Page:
During the COVID-19 pandemic, statewide and national shutdowns had a huge impact on the economy.
However, to try and offset the economic slowdown, the government created several relief options designed to help businesses stay afloat. The most well-known of these was the PPP loan, but there is another important benefit businesses need to know about: the ERC tax credit.
The ERC tax credit—which stands for Employee Retention Credit—is exactly what it sounds like: a tax credit from the government issued to businesses who meet certain conditions.
Unlike the PPP, ERC funds are not a loan, and they do not have to be paid back or forgiven. Basically, once your business receives the money, it's yours to keep and use however you want.
The government created these tax credits as a way to encourage private employers to keep paying their workers throughout the pandemic, despite government shutdowns or financial losses.
By continuing to pay employees, businesses helped the economy keep chugging along. Now that the pandemic is over and the economy is restarting, ERC funds are available to help your business recover.
In order for your business to be an ERC-eligible employer, it must meet one of the following three conditions:
Now, one important thing to note about the gross receipts test is that the metric for how much they declined varies, depending on the year and/or quarter you're hoping to qualify for.
For 2020, your gross receipts must have declined by 50% or more when compared to 2019. In 2021, they only need to have declined 20% from 2019.
Once you've determined that your business meets the eligibility requirements, the next step is to determine which employee wages qualify.
This determination primarily depends on the size of your business.
If you meet the ERC tax code's definition of a small business, you can include the wages paid to all of your employees, both full- and part-time, in any eligibility period.
However, if your business is considered a large business under ERC law, the only qualified wages are those paid to employees for not performing any services.
So what are the exact numbers that determine if your business was a large or small one?
Well, it depends on which year you're trying to claim an ERC refund in:
So, as you can see, it's possible to qualify as a small business for claiming 2021 ERC funds and as a large business when claiming them for 2020.
The different rules for the different years can be a little bit complicated and confusing. That's why new businesses have been created solely to help others claim their ERC funds.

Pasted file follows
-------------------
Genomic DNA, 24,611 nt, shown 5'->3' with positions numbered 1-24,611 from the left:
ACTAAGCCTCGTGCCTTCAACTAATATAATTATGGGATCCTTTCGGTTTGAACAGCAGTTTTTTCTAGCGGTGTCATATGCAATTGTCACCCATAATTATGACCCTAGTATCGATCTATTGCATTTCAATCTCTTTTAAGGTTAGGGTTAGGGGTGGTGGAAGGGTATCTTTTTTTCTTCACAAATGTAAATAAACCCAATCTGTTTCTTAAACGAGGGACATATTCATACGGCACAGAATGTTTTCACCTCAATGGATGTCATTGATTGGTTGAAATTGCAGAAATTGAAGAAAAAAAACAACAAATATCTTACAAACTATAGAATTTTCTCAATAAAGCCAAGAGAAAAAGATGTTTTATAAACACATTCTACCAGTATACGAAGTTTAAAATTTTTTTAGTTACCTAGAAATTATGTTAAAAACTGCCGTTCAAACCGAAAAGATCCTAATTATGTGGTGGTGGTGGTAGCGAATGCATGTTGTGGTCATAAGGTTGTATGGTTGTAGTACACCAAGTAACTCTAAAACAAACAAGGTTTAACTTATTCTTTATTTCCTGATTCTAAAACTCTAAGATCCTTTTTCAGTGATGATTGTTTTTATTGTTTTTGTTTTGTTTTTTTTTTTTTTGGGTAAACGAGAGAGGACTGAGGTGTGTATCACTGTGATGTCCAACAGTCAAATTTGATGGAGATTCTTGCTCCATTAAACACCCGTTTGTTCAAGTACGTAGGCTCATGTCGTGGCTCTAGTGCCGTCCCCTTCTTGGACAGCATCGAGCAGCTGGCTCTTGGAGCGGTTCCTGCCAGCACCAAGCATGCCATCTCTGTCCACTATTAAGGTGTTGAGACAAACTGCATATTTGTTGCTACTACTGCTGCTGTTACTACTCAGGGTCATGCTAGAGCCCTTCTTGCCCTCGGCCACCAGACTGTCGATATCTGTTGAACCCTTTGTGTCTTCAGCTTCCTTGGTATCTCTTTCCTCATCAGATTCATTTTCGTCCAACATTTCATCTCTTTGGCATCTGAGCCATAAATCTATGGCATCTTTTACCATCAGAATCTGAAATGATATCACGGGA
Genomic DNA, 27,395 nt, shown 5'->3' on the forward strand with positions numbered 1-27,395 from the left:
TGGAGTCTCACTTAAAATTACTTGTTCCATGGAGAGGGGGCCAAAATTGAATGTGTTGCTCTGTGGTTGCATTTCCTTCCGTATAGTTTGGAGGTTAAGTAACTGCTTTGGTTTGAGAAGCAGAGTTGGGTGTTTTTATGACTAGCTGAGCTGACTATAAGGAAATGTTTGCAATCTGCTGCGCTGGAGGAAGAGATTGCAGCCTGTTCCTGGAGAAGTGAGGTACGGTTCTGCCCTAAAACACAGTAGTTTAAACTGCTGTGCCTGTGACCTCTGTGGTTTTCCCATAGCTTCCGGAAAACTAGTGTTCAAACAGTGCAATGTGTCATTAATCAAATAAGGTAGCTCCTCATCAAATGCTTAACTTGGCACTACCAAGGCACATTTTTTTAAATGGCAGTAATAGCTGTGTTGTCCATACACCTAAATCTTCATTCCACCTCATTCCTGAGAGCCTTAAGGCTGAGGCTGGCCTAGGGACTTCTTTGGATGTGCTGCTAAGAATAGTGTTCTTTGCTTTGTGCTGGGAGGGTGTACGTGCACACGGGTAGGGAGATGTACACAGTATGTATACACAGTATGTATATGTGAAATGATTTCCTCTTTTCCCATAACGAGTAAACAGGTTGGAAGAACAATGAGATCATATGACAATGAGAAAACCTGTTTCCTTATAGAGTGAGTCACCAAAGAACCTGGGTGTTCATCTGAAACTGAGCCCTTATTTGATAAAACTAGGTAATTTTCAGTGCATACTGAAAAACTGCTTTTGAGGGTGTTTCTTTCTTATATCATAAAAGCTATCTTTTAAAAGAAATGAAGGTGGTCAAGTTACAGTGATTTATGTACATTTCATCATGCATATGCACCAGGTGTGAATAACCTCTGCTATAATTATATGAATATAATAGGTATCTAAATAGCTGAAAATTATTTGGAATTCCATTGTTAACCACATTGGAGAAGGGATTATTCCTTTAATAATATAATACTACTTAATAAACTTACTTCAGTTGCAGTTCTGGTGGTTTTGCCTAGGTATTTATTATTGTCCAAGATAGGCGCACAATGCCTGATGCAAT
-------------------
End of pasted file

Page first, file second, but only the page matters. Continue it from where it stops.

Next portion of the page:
Maximizing your ERC refund requires extensive knowledge of the 200+ pages of legal code created for the ERC program, as well as a careful analysis of both your payroll tax return and payroll reports for 2020–2021.
You also can't double-dip benefits.
While it's possible for a business to receive both a PPP loan and ERC funds, you have to be really careful about how you claim wages if you're applying for PPP loan forgiveness.
Basically, full forgiveness of your PPP loan requires that you claim a minimum amount of payroll costs, and any wages used to meet that minimum cannot be claimed for an ERC refund.
The good and bad news is that there is no hard-and-fast number here.
Even though that might sound frustrating, it actually just means there's no cap on how much you can receive! Instead, it depends on the number of employees you have with qualified wages for each of the eligibility periods.
But, to make things as simple as possible, here's a number we can give you: $26,000 per employee.
Basically, for each employee whose wages fully qualify in every available ERC period in 2020 and 2021, you can receive $26,000 dollars.
To know where we got that number from, you first need to know the rules set out in the ERC tax code for 2020 and 2021. Basically, these rules say:
Now let's take these rules and turn them into actual numbers.
For 2021, 50% of $10,000 is $5,000. For 2021, 70% of $10,000 is $7,000. But since that's per quarter, and three quarters qualify, we actually need to multiply $7,000 by three, which is $21,000.
So, $5,000 for 2020 + $21,000 for 2021 = up to $26,000 that can be claimed per employee for your ERC refund.
To get the total amount you could qualify for, you now simply have to take the number of qualified employees and multiply it by $26,000.
Here's an example: if you have 200 employees whose wages fully qualify for 2020 and all three quarters of 2021, then your ERC refund could be as much as $5.2 million!
To claim your ERC refund, you will need to complete and file Form 941-X (Quarterly Federal Payroll Tax Return) for *each* quarter your business has qualified for.
Once they have these forms, the IRS can start reviewing and processing them. And if all goes well, they'll write you your check.
Just be aware that this part of the process could take awhile. Right now the IRS is still pretty back-logged on processing 941-X files. Because of this backlog, it's possible it could take up to 12 months or more for your check to arrive.
The good news is that the IRS is starting to make good progress in reducing their backlog, so the time could end up being shorter.
Also, don't let that wait deter you from filing. If you wait too long, you might miss the deadlines for filing and lose out on all that ERC money. You can file until:
Once these deadlines pass, you won't be able to file for an ERC refund, even if you would have qualified.
Look, we all know the tax code is complicated. And the rules governing the ERC refund are no exception!
Not only are the requirements and calculations different for 2020 and 2021, but there are also other considerations, like the PPP loan, that you have to take into account.
Luckily, our specialists are ERC experts who know how to help you maximize your claim. So if you think you might qualify, give us a call for your quick, no-cost assessment.